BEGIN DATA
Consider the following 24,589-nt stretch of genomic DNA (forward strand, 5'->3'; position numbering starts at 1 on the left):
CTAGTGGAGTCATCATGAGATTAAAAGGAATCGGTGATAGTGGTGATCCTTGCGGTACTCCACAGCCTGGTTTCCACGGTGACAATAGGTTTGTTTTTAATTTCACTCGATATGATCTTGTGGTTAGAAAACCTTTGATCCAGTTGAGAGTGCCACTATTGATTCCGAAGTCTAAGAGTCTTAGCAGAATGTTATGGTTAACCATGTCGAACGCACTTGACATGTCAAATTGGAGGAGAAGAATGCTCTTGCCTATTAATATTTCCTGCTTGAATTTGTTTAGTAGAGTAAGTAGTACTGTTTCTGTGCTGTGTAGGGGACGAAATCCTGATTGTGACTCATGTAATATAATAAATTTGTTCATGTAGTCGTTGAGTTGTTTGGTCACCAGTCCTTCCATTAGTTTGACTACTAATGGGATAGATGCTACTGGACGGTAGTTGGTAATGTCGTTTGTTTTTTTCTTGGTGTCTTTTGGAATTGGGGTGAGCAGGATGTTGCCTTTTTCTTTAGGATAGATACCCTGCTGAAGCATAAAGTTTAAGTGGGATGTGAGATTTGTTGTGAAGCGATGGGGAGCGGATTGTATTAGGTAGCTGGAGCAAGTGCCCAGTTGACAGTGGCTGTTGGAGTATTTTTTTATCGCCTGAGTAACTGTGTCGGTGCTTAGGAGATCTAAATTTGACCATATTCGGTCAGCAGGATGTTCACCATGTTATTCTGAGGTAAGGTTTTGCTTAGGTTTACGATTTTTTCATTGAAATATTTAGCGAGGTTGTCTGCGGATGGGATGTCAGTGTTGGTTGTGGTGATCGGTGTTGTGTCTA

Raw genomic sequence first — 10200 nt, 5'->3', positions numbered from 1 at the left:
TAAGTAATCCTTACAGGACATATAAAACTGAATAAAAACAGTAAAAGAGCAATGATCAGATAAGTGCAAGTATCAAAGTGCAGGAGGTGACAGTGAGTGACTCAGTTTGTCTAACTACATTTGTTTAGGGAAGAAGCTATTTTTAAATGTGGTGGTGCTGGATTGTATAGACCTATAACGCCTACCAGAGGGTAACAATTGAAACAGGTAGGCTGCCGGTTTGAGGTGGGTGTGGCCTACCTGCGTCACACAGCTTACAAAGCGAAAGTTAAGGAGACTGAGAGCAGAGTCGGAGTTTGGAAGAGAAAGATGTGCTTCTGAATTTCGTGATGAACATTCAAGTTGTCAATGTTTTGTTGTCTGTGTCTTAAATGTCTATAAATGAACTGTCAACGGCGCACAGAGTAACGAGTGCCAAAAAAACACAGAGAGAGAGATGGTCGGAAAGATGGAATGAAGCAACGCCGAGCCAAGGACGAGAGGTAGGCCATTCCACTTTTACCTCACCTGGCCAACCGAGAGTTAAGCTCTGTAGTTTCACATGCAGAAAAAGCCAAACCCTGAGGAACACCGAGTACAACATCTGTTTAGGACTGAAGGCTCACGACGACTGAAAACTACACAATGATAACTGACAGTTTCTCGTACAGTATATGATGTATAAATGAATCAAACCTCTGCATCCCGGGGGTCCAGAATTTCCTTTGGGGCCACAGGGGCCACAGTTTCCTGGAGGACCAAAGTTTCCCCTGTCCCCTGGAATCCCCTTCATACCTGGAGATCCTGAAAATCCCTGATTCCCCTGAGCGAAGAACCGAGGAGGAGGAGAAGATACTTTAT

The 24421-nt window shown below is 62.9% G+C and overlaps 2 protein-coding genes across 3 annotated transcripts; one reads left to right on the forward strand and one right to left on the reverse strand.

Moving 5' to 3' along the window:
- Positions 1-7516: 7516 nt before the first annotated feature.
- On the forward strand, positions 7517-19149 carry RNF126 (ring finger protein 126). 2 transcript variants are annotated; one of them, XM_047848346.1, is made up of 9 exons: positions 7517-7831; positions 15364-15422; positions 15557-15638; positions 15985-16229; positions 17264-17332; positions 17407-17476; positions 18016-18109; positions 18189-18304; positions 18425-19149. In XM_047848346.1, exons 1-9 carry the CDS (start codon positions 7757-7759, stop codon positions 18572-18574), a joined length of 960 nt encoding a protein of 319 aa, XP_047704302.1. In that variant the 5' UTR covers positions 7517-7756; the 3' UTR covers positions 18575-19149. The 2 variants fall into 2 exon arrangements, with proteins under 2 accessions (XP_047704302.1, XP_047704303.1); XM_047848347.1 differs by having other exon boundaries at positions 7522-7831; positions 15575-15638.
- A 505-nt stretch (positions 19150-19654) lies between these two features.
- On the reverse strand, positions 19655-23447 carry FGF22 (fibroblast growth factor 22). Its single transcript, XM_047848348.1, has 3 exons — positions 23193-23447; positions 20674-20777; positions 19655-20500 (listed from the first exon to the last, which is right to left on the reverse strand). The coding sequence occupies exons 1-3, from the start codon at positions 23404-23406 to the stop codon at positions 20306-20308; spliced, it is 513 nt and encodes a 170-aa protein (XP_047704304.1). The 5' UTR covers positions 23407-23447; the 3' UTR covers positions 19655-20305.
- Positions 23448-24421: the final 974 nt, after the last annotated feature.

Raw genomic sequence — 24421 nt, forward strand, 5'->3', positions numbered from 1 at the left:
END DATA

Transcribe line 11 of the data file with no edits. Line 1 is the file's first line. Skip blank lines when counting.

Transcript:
- Positions 23448-24421: the final 974 nt, after the last annotated feature.